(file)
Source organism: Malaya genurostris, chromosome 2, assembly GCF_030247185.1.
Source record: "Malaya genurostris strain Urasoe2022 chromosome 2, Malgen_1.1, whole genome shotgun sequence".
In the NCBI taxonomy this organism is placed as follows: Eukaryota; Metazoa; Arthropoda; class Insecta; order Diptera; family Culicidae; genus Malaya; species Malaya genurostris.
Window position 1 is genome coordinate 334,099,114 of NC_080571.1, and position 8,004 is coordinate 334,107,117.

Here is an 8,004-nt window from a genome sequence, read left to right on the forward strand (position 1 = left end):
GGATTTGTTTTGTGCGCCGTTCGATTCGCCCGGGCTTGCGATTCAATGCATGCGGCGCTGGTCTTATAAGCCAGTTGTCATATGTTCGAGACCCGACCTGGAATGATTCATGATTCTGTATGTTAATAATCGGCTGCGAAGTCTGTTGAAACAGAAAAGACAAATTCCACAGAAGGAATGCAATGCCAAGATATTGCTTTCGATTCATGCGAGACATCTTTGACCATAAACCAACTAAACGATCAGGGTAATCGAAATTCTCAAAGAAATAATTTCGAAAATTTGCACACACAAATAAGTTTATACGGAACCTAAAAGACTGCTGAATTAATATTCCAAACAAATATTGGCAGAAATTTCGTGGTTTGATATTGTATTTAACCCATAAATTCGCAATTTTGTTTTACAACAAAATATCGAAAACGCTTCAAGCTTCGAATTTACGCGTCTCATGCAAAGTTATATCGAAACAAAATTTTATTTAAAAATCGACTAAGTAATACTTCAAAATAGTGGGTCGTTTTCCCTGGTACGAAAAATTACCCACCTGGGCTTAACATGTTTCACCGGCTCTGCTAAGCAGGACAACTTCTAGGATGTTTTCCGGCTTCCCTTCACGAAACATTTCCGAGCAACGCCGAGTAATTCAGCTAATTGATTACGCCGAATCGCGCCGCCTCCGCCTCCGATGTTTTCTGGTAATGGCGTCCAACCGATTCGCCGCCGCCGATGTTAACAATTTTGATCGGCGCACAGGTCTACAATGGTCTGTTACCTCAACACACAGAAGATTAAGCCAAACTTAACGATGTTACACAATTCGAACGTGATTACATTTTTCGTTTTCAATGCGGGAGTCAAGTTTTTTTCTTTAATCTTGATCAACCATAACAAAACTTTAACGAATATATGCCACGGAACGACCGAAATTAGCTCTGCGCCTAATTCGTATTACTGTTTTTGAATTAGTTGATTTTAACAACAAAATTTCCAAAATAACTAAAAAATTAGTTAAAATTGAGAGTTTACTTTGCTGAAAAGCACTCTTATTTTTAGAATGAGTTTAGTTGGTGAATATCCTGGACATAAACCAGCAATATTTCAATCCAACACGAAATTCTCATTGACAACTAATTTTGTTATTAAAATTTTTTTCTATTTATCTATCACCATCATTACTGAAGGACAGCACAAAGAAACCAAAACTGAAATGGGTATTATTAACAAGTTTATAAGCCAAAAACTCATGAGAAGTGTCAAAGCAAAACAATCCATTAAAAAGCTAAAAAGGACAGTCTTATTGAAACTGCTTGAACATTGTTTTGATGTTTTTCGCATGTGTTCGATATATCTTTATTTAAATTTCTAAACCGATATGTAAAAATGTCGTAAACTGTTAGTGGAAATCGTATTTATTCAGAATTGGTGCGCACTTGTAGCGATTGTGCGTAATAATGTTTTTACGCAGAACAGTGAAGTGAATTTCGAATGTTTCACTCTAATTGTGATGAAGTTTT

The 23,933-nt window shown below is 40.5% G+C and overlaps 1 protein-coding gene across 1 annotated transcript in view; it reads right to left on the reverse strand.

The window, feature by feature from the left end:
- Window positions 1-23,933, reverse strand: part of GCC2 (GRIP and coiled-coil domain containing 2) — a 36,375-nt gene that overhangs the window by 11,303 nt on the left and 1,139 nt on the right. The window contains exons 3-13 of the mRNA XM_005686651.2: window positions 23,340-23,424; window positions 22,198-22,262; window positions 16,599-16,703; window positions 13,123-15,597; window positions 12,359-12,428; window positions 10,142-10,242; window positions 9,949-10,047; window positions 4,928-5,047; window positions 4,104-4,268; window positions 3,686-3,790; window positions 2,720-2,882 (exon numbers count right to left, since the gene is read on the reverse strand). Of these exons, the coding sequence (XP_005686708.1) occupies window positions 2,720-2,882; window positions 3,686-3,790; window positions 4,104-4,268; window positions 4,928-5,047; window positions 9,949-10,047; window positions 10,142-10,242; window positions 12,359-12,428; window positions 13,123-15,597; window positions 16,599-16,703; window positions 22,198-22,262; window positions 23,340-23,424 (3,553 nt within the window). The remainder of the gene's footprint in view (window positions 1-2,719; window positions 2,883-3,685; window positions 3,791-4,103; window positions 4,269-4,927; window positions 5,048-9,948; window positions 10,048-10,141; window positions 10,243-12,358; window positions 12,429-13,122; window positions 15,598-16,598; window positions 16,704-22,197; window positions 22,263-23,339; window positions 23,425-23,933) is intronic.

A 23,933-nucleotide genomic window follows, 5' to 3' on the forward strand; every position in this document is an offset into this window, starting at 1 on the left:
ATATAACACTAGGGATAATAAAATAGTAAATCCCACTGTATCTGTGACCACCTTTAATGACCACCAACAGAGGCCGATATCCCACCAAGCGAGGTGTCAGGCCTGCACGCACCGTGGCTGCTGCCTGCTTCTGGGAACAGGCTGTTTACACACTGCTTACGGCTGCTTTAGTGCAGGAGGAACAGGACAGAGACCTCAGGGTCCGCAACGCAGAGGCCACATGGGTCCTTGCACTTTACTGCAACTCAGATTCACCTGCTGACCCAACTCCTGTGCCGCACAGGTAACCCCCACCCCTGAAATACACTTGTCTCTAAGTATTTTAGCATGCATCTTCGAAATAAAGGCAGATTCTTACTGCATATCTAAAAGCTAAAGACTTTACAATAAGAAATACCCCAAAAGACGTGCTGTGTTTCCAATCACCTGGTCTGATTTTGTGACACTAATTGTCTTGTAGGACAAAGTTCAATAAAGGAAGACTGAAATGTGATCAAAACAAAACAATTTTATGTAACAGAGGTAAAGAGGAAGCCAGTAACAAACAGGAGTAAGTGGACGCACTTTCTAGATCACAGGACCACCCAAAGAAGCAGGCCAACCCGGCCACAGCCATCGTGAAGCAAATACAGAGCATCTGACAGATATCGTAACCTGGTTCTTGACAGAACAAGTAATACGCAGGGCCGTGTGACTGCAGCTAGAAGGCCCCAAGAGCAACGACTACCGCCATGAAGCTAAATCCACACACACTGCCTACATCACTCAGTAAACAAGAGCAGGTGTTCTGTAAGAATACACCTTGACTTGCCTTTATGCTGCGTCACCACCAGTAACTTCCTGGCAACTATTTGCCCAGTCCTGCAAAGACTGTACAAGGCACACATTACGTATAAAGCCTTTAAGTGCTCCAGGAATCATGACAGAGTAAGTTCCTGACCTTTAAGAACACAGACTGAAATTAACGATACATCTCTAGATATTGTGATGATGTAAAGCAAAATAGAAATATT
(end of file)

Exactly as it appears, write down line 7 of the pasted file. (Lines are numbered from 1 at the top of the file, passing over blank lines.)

The 23,933-nt window shown below is 40.5% G+C and overlaps 1 protein-coding gene across 1 annotated transcript in view; it reads right to left on the reverse strand.